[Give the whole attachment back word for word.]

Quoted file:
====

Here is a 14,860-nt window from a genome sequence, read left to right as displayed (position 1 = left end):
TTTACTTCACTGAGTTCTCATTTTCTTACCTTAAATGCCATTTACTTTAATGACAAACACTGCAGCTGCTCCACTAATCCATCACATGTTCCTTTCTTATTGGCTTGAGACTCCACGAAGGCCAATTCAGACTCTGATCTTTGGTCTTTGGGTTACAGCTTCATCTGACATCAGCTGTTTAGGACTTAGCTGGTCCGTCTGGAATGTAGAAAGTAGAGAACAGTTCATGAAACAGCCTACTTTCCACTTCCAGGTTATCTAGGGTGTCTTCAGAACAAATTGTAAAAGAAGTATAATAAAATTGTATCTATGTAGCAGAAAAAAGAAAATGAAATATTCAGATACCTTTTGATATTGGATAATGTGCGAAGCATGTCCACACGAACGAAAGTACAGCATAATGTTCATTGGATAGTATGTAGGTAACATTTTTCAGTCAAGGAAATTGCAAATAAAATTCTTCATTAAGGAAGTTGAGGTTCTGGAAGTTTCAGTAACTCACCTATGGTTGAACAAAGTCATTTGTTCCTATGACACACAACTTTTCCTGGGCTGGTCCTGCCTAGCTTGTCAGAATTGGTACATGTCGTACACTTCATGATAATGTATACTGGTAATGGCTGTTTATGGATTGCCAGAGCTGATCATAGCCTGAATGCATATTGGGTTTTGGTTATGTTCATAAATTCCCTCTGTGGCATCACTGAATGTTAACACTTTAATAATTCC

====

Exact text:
Here is a 14,860-nt window from a genome sequence, read left to right as displayed (position 1 = left end):
TTTACTTCACTGAGTTCTCATTTTCTTACCTTAAATGCCATTTACTTTAATGACAAACACTGCAGCTGCTCCACTAATCCATCACATGTTCCTTTCTTATTGGCTTGAGACTCCACGAAGGCCAATTCAGACTCTGATCTTTGGTCTTTGGGTTACAGCTTCATCTGACATCAGCTGTTTAGGACTTAGCTGGTCCGTCTGGAATGTAGAAAGTAGAGAACAGTTCATGAAACAGCCTACTTTCCACTTCCAGGTTATCTAGGGTGTCTTCAGAACAAATTGTAAAAGAAGTATAATAAAATTGTATCTATGTAGCAGAAAAAAGAAAATGAAATATTCAGATACCTTTTGATATTGGATAATGTGCGAAGCATGTCCACACGAACGAAAGTACAGCATAATGTTCATTGGATAGTATGTAGGTAACATTTTTCAGTCAAGGAAATTGCAAATAAAATTCTTCATTAAGGAAGTTGAGGTTCTGGAAGTTTCAGTAACTCACCTATGGTTGAACAAAGTCATTTGTTCCTATGACACACAACTTTTCCTGGGCTGGTCCTGCCTAGCTTGTCAGAATTGGTACATGTCGTACACTTCATGATAATGTATACTGGTAATGGCTGTTTATGGATTGCCAGAGCTGATCATAGCCTGAATGCATATTGGGTTTTGGTTATGTTCATAAATTCCCTCTGTGGCATCACTGAATGTTAACACTTTAATAATTCC